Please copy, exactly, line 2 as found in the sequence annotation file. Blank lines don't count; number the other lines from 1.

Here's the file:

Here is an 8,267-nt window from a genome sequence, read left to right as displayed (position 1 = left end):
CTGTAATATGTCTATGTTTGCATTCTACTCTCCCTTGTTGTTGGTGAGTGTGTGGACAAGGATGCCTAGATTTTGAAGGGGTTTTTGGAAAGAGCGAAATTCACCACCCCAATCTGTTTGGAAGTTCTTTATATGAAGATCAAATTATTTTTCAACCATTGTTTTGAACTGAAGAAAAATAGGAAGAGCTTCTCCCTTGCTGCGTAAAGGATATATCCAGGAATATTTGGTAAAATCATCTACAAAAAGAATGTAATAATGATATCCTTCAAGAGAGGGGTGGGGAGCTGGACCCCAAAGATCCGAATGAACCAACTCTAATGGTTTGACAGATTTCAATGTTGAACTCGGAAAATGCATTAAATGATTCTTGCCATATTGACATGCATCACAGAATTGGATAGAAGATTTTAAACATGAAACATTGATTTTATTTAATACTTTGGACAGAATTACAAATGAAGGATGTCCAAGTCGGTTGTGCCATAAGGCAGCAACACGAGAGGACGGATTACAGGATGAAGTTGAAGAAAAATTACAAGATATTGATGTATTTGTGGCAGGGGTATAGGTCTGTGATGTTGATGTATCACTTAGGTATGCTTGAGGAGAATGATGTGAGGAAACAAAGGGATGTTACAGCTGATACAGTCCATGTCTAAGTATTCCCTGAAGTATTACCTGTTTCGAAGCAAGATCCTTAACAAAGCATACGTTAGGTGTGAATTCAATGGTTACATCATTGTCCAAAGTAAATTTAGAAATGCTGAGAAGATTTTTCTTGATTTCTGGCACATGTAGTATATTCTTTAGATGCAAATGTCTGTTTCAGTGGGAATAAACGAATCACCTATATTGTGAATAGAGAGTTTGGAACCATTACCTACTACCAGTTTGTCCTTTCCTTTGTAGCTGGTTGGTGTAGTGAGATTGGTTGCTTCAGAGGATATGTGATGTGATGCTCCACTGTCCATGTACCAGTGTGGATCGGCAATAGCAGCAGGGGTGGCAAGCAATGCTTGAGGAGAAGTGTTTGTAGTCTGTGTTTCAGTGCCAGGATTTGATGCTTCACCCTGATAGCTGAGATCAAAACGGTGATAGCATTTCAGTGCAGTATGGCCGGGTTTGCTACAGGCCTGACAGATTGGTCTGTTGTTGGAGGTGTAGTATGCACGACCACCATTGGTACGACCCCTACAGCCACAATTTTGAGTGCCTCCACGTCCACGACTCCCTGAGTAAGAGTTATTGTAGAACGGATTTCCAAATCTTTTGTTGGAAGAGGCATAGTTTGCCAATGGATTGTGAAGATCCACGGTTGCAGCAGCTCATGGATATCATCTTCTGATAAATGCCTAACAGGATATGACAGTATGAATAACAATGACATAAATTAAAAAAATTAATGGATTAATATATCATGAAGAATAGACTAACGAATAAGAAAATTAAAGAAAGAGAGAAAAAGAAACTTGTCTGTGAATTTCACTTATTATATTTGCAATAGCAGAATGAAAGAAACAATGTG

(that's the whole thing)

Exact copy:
CTGTAATATGTCTATGTTTGCATTCTACTCTCCCTTGTTGTTGGTGAGTGTGTGGACAAGGATGCCTAGATTTTGAAGGGGTTTTTGGAAAGAGCGAAATTCACCACCCCAATCTGTTTGGAAGTTCTTTATATGAAGATCAAATTATTTTTCAACCATTGTTTTGAACTGAAGAAAAATAGGAAGAGCTTCTCCCTTGCTGCGTAAAGGATATATCCAGGAATATTTGGTAAAATCATCTACAAAAAGAATGTAATAATGATATCCTTCAAGAGAGGGGTGGGGAGCTGGACCCCAAAGATCCGAATGAACCAACTCTAATGGTTTGACAGATTTCAATGTTGAACTCGGAAAATGCATTAAATGATTCTTGCCATATTGACATGCATCACAGAATTGGATAGAAGATTTTAAACATGAAACATTGATTTTATTTAATACTTTGGACAGAATTACAAATGAAGGATGTCCAAGTCGGTTGTGCCATAAGGCAGCAACACGAGAGGACGGATTACAGGATGAAGTTGAAGAAAAATTACAAGATATTGATGTATTTGTGGCAGGGGTATAGGTCTGTGATGTTGATGTATCACTTAGGTATGCTTGAGGAGAATGATGTGAGGAAACAAAGGGATGTTACAGCTGATACAGTCCATGTCTAAGTATTCCCTGAAGTATTACCTGTTTCGAAGCAAGATCCTTAACAAAGCATACGTTAGGTGTGAATTCAATGGTTACATCATTGTCCAAAGTAAATTTAGAAATGCTGAGAAGATTTTTCTTGATTTCTGGCACATGTAGTATATTCTTTAGATGCAAATGTCTGTTTCAGTGGGAATAAACGAATCACCTATATTGTGAATAGAGAGTTTGGAACCATTACCTACTACCAGTTTGTCCTTTCCTTTGTAGCTGGTTGGTGTAGTGAGATTGGTTGCTTCAGAGGATATGTGATGTGATGCTCCACTGTCCATGTACCAGTGTGGATCGGCAATAGCAGCAGGGGTGGCAAGCAATGCTTGAGGAGAAGTGTTTGTAGTCTGTGTTTCAGTGCCAGGATTTGATGCTTCACCCTGATAGCTGAGATCAAAACGGTGATAGCATTTCAGTGCAGTATGGCCGGGTTTGCTACAGGCCTGACAGATTGGTCTGTTGTTGGAGGTGTAGTATGCACGACCACCATTGGTACGACCCCTACAGCCACAATTTTGAGTGCCTCCACGTCCACGACTCCCTGAGTAAGAGTTATTGTAGAACGGATTTCCAAATCTTTTGTTGGAAGAGGCATAGTTTGCCAATGGATTGTGAAGATCCACGGTTGCAGCAGCTCATGGATATCATCTTCTGATAAATGCCTAACAGGATATGACAGTATGAATAACAATGACATAAATTAAAAAAATTAATGGATTAATATATCATGAAGAATAGACTAACGAATAAGAAAATTAAAGAAAGAGAGAAAAAGAAACTTGTCTGTGAATTTCACTTATTATATTTGCAATAGCAGAATGAAAGAAACAATGTG